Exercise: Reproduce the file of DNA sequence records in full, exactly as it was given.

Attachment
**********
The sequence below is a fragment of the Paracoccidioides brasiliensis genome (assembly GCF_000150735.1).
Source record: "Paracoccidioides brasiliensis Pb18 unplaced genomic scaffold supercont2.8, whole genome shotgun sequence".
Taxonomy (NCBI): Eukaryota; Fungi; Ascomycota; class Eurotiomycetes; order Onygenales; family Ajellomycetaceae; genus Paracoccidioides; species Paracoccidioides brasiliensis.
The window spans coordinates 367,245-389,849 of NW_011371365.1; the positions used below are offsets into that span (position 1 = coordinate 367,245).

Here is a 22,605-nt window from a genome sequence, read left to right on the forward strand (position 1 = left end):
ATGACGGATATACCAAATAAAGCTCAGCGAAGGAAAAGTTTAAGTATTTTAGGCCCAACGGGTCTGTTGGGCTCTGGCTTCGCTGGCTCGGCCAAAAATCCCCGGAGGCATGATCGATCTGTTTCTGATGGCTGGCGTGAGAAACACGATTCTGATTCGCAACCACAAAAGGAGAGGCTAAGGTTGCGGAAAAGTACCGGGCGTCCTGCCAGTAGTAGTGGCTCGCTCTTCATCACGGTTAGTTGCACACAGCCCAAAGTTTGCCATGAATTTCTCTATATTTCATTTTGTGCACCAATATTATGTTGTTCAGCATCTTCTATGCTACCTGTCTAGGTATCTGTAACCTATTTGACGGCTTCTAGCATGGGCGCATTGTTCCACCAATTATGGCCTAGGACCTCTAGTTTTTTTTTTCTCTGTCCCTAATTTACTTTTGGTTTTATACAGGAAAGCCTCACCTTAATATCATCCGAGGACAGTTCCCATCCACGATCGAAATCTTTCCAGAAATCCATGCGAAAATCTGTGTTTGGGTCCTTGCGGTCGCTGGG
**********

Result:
The sequence below is a fragment of the Paracoccidioides brasiliensis genome (assembly GCF_000150735.1).
Source record: "Paracoccidioides brasiliensis Pb18 unplaced genomic scaffold supercont2.8, whole genome shotgun sequence".
Taxonomy (NCBI): Eukaryota; Fungi; Ascomycota; class Eurotiomycetes; order Onygenales; family Ajellomycetaceae; genus Paracoccidioides; species Paracoccidioides brasiliensis.
The window spans coordinates 367,245-389,849 of NW_011371365.1; the positions used below are offsets into that span (position 1 = coordinate 367,245).

Here is a 22,605-nt window from a genome sequence, read left to right on the forward strand (position 1 = left end):
ATGACGGATATACCAAATAAAGCTCAGCGAAGGAAAAGTTTAAGTATTTTAGGCCCAACGGGTCTGTTGGGCTCTGGCTTCGCTGGCTCGGCCAAAAATCCCCGGAGGCATGATCGATCTGTTTCTGATGGCTGGCGTGAGAAACACGATTCTGATTCGCAACCACAAAAGGAGAGGCTAAGGTTGCGGAAAAGTACCGGGCGTCCTGCCAGTAGTAGTGGCTCGCTCTTCATCACGGTTAGTTGCACACAGCCCAAAGTTTGCCATGAATTTCTCTATATTTCATTTTGTGCACCAATATTATGTTGTTCAGCATCTTCTATGCTACCTGTCTAGGTATCTGTAACCTATTTGACGGCTTCTAGCATGGGCGCATTGTTCCACCAATTATGGCCTAGGACCTCTAGTTTTTTTTTTCTCTGTCCCTAATTTACTTTTGGTTTTATACAGGAAAGCCTCACCTTAATATCATCCGAGGACAGTTCCCATCCACGATCGAAATCTTTCCAGAAATCCATGCGAAAATCTGTGTTTGGGTCCTTGCGGTCGCTGGG